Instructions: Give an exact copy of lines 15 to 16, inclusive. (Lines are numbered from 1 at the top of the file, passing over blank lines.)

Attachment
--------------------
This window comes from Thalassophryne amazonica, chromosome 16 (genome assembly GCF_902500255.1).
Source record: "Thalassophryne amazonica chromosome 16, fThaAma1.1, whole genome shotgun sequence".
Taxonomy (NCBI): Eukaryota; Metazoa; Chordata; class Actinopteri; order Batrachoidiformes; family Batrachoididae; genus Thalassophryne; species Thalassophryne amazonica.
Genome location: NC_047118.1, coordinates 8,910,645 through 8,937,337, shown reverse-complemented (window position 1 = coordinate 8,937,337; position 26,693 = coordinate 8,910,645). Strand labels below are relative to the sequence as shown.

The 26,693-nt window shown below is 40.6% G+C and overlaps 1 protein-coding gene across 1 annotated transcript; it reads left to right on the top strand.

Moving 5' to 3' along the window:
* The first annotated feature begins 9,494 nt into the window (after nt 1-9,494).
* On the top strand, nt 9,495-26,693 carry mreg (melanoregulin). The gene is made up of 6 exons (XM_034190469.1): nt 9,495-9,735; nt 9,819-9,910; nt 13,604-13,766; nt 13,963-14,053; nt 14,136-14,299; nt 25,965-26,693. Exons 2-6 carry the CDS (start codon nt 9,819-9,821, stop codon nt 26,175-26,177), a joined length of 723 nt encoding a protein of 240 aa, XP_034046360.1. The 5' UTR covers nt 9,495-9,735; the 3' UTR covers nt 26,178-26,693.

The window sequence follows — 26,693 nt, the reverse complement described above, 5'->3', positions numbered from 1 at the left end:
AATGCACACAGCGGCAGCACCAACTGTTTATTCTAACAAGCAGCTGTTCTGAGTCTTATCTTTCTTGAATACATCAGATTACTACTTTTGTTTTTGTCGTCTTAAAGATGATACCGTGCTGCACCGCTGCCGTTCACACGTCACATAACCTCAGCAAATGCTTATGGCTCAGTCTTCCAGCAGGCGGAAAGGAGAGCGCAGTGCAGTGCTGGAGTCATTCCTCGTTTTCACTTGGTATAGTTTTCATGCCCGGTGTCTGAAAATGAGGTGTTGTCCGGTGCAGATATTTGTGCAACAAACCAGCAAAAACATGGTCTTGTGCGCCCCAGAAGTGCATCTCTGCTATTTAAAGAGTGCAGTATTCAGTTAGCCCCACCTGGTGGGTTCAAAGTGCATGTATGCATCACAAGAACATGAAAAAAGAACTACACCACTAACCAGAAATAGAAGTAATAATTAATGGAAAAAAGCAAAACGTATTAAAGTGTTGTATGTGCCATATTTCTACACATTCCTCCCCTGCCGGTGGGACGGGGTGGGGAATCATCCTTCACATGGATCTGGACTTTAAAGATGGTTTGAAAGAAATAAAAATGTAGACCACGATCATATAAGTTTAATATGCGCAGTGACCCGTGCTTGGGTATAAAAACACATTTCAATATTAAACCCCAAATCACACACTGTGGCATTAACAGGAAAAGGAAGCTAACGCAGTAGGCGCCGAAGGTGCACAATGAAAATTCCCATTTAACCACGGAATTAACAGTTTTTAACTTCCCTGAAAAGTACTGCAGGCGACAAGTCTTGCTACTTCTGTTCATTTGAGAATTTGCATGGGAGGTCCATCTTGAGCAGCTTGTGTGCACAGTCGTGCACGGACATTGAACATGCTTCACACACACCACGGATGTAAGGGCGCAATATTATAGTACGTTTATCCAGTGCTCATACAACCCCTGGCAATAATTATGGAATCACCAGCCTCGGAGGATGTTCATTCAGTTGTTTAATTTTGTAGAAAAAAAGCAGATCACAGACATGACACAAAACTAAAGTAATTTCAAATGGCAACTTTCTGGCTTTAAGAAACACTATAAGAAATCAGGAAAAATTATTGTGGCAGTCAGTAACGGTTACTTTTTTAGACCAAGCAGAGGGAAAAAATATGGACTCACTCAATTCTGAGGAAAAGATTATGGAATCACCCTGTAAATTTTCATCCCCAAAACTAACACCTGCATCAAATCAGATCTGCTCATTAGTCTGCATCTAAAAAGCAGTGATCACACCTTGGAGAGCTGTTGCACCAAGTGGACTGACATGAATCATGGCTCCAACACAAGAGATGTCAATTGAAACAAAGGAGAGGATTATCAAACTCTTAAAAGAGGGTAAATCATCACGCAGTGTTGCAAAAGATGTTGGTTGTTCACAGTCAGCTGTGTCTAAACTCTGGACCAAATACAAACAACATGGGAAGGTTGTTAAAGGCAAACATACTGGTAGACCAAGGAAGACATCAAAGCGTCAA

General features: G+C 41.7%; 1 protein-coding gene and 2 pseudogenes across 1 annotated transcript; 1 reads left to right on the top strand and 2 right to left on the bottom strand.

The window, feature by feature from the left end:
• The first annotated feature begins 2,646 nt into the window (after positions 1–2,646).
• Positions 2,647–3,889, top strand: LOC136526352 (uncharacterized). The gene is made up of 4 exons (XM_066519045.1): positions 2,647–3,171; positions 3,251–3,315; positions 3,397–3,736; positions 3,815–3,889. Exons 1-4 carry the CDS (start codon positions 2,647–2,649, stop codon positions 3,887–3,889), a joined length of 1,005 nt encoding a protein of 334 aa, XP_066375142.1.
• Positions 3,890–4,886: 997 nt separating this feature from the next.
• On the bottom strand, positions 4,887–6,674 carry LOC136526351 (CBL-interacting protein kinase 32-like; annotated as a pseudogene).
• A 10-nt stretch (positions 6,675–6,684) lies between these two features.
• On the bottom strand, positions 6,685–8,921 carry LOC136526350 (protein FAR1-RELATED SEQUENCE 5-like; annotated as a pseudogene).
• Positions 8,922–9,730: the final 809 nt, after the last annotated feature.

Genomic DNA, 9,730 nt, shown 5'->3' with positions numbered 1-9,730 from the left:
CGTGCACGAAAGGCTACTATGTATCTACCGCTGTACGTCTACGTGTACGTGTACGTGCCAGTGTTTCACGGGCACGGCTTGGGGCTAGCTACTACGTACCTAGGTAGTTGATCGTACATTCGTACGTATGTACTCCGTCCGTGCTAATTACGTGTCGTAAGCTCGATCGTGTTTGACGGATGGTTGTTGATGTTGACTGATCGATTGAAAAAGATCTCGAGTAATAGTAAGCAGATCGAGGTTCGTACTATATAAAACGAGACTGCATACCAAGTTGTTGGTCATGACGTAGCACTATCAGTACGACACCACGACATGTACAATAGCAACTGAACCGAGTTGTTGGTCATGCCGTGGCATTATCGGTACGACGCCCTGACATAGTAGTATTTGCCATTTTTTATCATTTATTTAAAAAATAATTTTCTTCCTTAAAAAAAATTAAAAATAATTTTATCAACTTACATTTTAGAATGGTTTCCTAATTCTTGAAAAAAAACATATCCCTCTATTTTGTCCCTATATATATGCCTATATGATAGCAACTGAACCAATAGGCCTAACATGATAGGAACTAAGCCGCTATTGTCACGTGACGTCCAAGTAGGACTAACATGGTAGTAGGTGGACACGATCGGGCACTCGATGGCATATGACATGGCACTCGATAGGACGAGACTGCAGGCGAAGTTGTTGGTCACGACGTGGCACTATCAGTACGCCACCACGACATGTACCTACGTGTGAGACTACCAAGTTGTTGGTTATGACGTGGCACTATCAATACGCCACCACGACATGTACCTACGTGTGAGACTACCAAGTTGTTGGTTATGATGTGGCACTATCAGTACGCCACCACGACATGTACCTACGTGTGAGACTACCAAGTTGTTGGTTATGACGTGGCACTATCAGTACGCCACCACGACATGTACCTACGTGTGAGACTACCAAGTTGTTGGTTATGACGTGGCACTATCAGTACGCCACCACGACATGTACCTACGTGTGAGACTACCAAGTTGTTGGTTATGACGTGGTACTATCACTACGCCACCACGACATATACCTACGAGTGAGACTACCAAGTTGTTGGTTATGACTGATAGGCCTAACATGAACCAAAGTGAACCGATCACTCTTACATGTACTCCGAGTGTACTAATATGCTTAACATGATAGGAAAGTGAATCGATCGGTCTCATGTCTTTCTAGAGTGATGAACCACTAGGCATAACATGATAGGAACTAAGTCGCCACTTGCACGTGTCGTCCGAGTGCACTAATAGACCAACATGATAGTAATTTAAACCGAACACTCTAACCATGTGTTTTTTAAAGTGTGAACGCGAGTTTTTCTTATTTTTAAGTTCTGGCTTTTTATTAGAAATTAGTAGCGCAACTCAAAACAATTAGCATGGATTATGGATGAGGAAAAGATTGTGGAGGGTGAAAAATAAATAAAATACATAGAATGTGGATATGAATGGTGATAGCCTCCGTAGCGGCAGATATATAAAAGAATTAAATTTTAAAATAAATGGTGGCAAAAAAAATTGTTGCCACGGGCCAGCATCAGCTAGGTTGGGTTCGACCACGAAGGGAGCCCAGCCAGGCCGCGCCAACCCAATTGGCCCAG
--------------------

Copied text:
• Positions 3,890–4,886: 997 nt separating this feature from the next.
• On the bottom strand, positions 4,887–6,674 carry LOC136526351 (CBL-interacting protein kinase 32-like; annotated as a pseudogene).